Joined: Sun Nov 19th, 2017
Reputation Points: 179
|12° North Industries wrote:
My end goal is to do a SAS, I would hate to spend a bunch of money on a whole front end, just to scrap it when I am ready to do the SAS in the front. I don't do hard trails, Just washes in the desert. The sand gets deep. The trail I ran, 99% of the time I have done it in 2wd without issue. heck when I had my jeep patriot I did that trail a bunch. Just for what ever reason, this time, the sand was SUPER deep in that one area. Once I got out I could see where at least one other person had to dig themselves out not 20 feet from where I sank in the sand. I am kicking myself for not taking some pictures.
With respect, your stock IFS is better than a stock solid axle in terms of handling and ride comfort, but just not as good when it comes to durability or wheel travel. Once you start talking about upgrades to either system or what you convert your own suspension to, all that goes completely out the window. If you think there's anything about maybe going a long travel IFS which will make it ride better than a solid axle or even a stock IFS setup, you may not understand what you're asking about. Unless you're building a specific ORV rig, meaning a full on desert racer or rock crawler to trailer to location, the daily grind of ride quality or control is entirely a function of spring rate and shock valving; SAS will get old really quick. Handling is a function of those things and suspension architecture. Wheel travel is a function of suspension architecture. All a long-travel setup will do is change your suspension architecture - it will give you more wheel travel, it will change your handling for better or worse depending on how you do it, and it will have no effect AT ALL on ride quality.
How low you can sink the diffs or frame in the sand/mud, If you really consider the logic in it, you will only find other ways. More difficult albeit due to confidence in "not getting stuck" and eventually find a way or manage to get stuck in the future. And if that was with SAS then, now what? SAS wasn't the answer was it?
So - if you're breaking CV shafts, you need a solid axle.
If your CV shafts are strong enough but you're bottoming out your suspension, long travel might be a good upgrade.
If you aren't hitting the bumpstops and aren't breaking CVs, then neither a solid axle or a long travel suspension will be any improvement in any category, and you again need to ask and answer the question what do you want from the truck?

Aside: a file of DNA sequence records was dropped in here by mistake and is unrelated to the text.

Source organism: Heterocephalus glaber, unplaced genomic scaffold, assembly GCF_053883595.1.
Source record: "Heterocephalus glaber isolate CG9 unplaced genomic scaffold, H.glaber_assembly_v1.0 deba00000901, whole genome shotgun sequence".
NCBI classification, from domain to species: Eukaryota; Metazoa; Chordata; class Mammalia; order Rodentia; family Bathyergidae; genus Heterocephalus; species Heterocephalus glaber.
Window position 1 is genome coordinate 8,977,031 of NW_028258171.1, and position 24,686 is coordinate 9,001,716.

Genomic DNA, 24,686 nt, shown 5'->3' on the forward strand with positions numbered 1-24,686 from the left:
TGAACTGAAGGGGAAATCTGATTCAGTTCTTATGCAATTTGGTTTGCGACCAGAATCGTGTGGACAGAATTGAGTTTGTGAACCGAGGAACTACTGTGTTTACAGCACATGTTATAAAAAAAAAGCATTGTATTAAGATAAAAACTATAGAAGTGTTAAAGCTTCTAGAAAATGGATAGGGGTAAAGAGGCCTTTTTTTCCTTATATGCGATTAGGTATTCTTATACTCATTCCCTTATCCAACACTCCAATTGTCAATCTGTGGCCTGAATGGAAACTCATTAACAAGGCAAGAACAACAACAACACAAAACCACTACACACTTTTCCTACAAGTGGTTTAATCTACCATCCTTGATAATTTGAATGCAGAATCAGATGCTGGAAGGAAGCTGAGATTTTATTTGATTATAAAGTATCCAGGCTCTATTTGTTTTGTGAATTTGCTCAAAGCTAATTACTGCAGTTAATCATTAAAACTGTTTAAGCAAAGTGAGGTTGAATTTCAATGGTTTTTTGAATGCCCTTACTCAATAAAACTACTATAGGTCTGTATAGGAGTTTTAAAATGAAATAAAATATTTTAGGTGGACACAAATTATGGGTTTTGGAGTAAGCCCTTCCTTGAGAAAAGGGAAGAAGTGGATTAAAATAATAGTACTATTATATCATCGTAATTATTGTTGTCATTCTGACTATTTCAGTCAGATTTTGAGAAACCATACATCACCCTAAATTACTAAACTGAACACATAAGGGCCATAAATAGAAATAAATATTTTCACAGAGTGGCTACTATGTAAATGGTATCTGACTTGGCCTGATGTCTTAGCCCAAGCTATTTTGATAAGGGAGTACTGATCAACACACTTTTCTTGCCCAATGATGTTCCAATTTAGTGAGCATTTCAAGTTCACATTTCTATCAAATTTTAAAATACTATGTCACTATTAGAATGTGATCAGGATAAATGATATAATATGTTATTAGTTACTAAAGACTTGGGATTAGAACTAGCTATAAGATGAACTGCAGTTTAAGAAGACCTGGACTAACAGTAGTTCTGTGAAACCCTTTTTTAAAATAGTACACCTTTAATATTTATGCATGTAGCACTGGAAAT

Define that, and we can give you better advice.
Your stock truck can handle 99.99% of what you say your asking of it just fine, you don't need to upgrade anything in order to go lots and lots of very cool places. So define what you need from the truck that it isn't doing now, and you'll have a much better idea of what modifications you need to make.
4x4 leaving you having to dig out once or three times a year is a matter of having some better recovery options. I know some aren't cheap by any means or become complicated in purchasing due to needing other modifications or larger ticket items in connection with but buy yourself a set of even MAXTRAX and you would have been out in 20 mins most likely by yourself.
For better ride quality, leave your IFS alone. This is why the industry is constantly offering new tire designs, suspension systems, shocks, control arms, springs, recovery gear, winches, MAXTRAX, snatch/tow straps, recovery points, even that shovel on the rack, etc... At some point investments in such items just make it easier in recovering yourself faster so you're not wasting time and you're enjoying the outdoors more.
Although personally, any mild catastrophe shy of breaking things always makes the trail runs more interesting and in a weird way, fun. Maybe its because we're out with the fellas and sometimes the ladies too and when we setup camp, get the fire going, food cooking and the beers passed out its a story to talk about and in future conversations. If its too easy of a run, were you really out wheeling anyway? ;-)
I used to drive an XJ, which had solid axles. I'm perfectly fine with driving a vehicle with solid axles. it does 99.9% of what I'm doing TODAY. Eventually, I would like to go to a v8, 35" tires, solid axles, etc. again, this is not a daily driver. It is a toy. I would like to do more difficult trails, Like I used to do in my XJ. I currently have small kids (my youngest is 3years old). so I won't be doing anything till they are a bit older. as it is I have to lift the younger ones in and out of the truck.
My thing with sas, is I didn't want to spend $800+ on going to a live axle setup when I plan on ripping that all out eventually. I'm OK with spending $150 on some manual lockers in the short term.
I was headed out to my favorite shooting spot. Got a new gun, had a few hours. Kids were taking a nap, Wife was working on project, would have been home in time for dinner. Getting there requires a short drive on this, normally very easy, trail. Normally I bring all my recovery gear. I got complacent which is 100% on me, and didn't bring anything with me. I used to have a jeep patriot, and often drove this trail with 0 issues at all. I've been down this trail a dozen times or more, never engaging 4wd. I think it is simply because of the recent rains have washed the sand in the washes into banks that were soft and much higher than they usually are, changing the aspects of trail I was normally very familiar with. I've honestly never had to actually dig myself out before. I have had to resort to using my come along once, but normally... I'm much better prepared. This is 100% on me. but also my 4wd SHOULD have worked, and it failed me as well.
My old XJ:
and my patriot: